The Paleolithic diet, known as the Paleo diet or caveman diet, is modern approach to nutrition is based on the dietary practices of Stone Age humans.
Consider for a moment that people in the 21st Century are choosing to revert back to a diet cavemen ate for approximately 2.5 million years up until about 10,000 years ago. This is pre-Industrial Revolution; before agriculture and before TV dinners.
Pre-humans that lived in the Paleolithic era relied on a hunter-gatherer diet of wild animals and plants. Today, some consider the Paleo diet part of evolutionary medicine. These individuals also adopt the theory that modern humans are genetically adapted to the diet of their Paleolithic ancestors.
To be candid, today’s modern take on the diet is not actually true to what human ancestors ate. The influence of agriculture on the modern human diet prevents today’s Paleolithic diet followers from consuming true “wild” animals and plants.
Now that’s out of the way, let’s delve into why some people living in today’s world are choosing to follow the Paleo diet.
In 1975, a gastroenterologist named Walter L. Voegtlin published his book, The Stone Age Diet: Based on in-depth Studies of Human Ecology and the Diet of Man, which suggests that humans who follow a similar diet to their Paleolithic ancestors would see improvements in their overall health. The idea caught on in small numbers, but it wasn’t until 10 years later that the Paleo diet began to pervade the mainstream.
Emory University professors S. Boyd Eaton and Melvin Konner published a research paper in 1985 called “Paleolithic Nutrition” in the New England Journal of Medicine.
Loren Cordain, director of the department of health and exercise science at Colorado State University (CSU), is today’s leading proponent of the Paleo diet. He discovered the Paleolithic diet after reading Eaton and Konner’s paper. Cordian was intrigued by the high-protein, low-carbohydrate diet while on his own path to discover eating patterns that would improve athletic performance. Cordain earned his doctorate in health from the University of Utah in 1981 and began his teaching career at CSU in 1982.
So what exactly do these Paleo disciples eat on a day-to-day basis?
In December 2010, Cordain published two books: The Paleo Diet and The Paleo Diet Cookbook. “The diet is incredibly easy to follow – eat fresh fruits, fresh veggies, lean meats, and seafood,” Loren Cordain writes in the introduction to his book The Paleo Diet Cookbook.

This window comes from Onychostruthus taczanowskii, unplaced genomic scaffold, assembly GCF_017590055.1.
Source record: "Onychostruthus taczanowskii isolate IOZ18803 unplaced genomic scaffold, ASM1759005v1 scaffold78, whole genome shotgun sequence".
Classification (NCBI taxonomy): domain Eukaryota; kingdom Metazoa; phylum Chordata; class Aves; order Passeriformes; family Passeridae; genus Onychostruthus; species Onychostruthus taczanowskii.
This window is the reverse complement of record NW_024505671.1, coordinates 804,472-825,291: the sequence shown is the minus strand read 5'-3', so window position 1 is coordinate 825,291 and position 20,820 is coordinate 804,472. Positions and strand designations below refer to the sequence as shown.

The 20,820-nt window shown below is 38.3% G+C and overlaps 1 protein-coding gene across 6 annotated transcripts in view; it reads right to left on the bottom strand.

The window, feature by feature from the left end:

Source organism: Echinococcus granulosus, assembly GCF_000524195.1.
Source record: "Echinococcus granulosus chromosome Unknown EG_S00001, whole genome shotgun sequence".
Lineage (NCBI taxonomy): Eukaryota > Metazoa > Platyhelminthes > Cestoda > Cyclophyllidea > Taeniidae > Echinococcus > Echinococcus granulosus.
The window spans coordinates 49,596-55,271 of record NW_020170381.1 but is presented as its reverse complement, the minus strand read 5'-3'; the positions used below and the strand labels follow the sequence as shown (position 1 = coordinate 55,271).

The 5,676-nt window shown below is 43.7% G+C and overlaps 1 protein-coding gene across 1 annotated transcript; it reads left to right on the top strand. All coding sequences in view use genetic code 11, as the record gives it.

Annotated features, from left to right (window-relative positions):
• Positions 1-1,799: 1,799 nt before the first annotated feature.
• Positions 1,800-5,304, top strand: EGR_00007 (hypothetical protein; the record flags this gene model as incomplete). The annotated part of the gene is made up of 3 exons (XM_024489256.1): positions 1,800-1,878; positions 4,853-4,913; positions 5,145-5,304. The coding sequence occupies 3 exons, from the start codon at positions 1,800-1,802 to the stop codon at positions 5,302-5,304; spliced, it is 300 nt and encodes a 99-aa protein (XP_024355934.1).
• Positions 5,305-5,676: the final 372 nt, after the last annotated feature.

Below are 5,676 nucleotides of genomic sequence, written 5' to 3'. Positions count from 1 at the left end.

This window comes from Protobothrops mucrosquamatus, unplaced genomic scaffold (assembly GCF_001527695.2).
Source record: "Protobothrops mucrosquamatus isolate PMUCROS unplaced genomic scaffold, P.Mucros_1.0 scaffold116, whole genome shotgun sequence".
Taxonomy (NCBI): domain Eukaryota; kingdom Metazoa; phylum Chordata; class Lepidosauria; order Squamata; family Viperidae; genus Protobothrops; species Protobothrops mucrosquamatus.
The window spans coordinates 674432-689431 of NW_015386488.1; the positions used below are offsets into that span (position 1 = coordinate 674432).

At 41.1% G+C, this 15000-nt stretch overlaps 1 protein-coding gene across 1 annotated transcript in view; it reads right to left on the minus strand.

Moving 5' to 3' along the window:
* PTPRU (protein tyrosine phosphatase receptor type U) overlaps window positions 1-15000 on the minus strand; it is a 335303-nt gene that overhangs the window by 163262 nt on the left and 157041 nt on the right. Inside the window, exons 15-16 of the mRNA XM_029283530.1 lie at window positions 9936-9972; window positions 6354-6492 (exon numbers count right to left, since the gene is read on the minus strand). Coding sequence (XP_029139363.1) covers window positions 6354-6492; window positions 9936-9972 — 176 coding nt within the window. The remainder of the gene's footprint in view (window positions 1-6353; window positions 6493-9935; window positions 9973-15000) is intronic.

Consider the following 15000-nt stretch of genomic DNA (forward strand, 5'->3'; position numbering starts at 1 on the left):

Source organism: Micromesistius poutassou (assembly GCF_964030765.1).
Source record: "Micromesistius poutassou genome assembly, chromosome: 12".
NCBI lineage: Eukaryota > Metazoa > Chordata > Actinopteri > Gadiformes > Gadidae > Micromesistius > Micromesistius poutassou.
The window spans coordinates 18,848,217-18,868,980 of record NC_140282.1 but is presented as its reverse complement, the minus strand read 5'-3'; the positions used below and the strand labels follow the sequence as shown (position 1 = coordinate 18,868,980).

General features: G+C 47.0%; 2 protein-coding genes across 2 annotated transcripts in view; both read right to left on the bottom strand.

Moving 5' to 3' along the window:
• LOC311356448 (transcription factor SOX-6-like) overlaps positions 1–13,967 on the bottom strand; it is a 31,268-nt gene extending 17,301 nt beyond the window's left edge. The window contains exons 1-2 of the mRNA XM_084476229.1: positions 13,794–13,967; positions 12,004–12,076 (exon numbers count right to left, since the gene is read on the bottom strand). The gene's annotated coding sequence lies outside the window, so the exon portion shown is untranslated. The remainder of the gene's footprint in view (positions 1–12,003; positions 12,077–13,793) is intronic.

Consider this: the diet of prehistoric man was high in protein and low in carbohydrates. Today’s take on this Paleo, hunter-gatherer diet consists mainly of grass-fed free-range animals, seafood, fruit, vegetables, roots, nuts and fungi. This means no dairy products, no refined sugars or processed oils, no salt and no grains. Remember, bread wasn’t developed until about 8,000 years ago.
To stock up on items for Paleo meals, look no further than the outside aisles of the local grocer. Most of the sodas, crackers, cookies and processed foods tend to be stocked on the shelves in the middle of the supermarket, book ended by fresh produce on one side and the butcher on the other.
By now you’re curious. What can you put on your plate that sounds more appetizing than meat and potatoes? Here’s a basic menu for a day on the Paleo diet:
Breakfast: Mexican Chorizo (pork and chili peppers) and scrambled eggs
Snack: Strawberries and raspberries
Lunch: Chicken Waldorf salad with vegetable soup
Snack: Bacon-wrapped dates
Dinner: Lamb with sweet red peppers and sauteed vegetables
Dessert: Almond macaroons
Cordain suggests followers of the Paleo diet will soon become aware of the “cornucopia of flavors” previously cloaked by a palate affected by refined, processed and dairy products.
According to Kathleen Zelman, MPH, RD, director of nutrition for WebMD, a Paleo diet should be supplemented with vitamin D and calcium – like other non-dairy diets. While someone is likely to lose weight by cutting out grains, dairy, processed foods, sugar and oils, keeping motivated on this diet is the key to sticking it out since the diet is fairly strict.
So what are people saying about the Paleo diet? In 2011, U.S. News & World Report published a ranking of 20 diets evaluated by a panel of 22 “experts” that revealed the Paleolithic diet as the worst in terms of health benefits, weight loss and simplicity of the diet’s rules. This year’s ranking included 24 diets and the Paleolithic diet again ranked at the bottom.
The results of several peer-reviewed studies on the effects of the Paleo diet on reducing chronic disease symptoms were reported on in “The Paleolithic Diet Reduces Western-Civilization Chronic Disease Symptoms,” a paper published by St. Catherine University earlier this year.
While three of the studies revealed the Paleo diet helps reduce blood pressure, four studies showed a decreased level of energy intake. However, those four studies also saw weight loss, decrease in body mass index and subcutaneous fat. Two of the studies reported an increase in insulin sensitivity.
Back to the food consumed: a Paleo diet follower will likely eat meals full of low-glycemic carbohydrates, antioxidants, healthful fatty acids, vitamins, minerals and (our favorite) fiber.
It’s no surprise that some celebrities and public figures have taken to following the Paleo diet or variations of it. Uma Thurman, Eva La Rue and Megan Fox are or have been cited as followers of the caveman diet. Mel Gibson has been said to follow a raw Paleo diet – consuming plants and animals uncooked.
As with all diets, consult your doctor before making any drastic changes and get a checkup after going Paleo for a few weeks.